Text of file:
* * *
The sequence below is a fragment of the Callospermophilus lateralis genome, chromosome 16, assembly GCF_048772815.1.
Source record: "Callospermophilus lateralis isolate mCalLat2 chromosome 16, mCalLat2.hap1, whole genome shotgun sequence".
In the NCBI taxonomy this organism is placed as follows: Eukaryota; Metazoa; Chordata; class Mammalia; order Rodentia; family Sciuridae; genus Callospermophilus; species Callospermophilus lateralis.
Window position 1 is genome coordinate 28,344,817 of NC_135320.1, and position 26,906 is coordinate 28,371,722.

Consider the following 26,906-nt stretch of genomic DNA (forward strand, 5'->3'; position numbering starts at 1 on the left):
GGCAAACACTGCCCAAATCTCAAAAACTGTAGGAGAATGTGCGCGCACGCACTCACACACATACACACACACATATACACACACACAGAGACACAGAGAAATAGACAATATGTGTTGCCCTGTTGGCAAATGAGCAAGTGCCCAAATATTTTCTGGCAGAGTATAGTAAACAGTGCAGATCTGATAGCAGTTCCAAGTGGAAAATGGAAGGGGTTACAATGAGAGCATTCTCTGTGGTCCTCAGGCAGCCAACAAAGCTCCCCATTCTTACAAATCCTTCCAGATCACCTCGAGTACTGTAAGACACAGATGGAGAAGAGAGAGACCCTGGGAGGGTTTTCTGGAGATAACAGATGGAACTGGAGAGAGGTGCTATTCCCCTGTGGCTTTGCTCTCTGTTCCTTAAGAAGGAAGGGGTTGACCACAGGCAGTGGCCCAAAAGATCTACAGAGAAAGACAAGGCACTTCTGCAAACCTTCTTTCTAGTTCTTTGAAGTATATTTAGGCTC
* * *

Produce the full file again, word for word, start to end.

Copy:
The sequence below is a fragment of the Callospermophilus lateralis genome, chromosome 16, assembly GCF_048772815.1.
Source record: "Callospermophilus lateralis isolate mCalLat2 chromosome 16, mCalLat2.hap1, whole genome shotgun sequence".
In the NCBI taxonomy this organism is placed as follows: Eukaryota; Metazoa; Chordata; class Mammalia; order Rodentia; family Sciuridae; genus Callospermophilus; species Callospermophilus lateralis.
Window position 1 is genome coordinate 28,344,817 of NC_135320.1, and position 26,906 is coordinate 28,371,722.

Consider the following 26,906-nt stretch of genomic DNA (forward strand, 5'->3'; position numbering starts at 1 on the left):
GGCAAACACTGCCCAAATCTCAAAAACTGTAGGAGAATGTGCGCGCACGCACTCACACACATACACACACACATATACACACACACAGAGACACAGAGAAATAGACAATATGTGTTGCCCTGTTGGCAAATGAGCAAGTGCCCAAATATTTTCTGGCAGAGTATAGTAAACAGTGCAGATCTGATAGCAGTTCCAAGTGGAAAATGGAAGGGGTTACAATGAGAGCATTCTCTGTGGTCCTCAGGCAGCCAACAAAGCTCCCCATTCTTACAAATCCTTCCAGATCACCTCGAGTACTGTAAGACACAGATGGAGAAGAGAGAGACCCTGGGAGGGTTTTCTGGAGATAACAGATGGAACTGGAGAGAGGTGCTATTCCCCTGTGGCTTTGCTCTCTGTTCCTTAAGAAGGAAGGGGTTGACCACAGGCAGTGGCCCAAAAGATCTACAGAGAAAGACAAGGCACTTCTGCAAACCTTCTTTCTAGTTCTTTGAAGTATATTTAGGCTC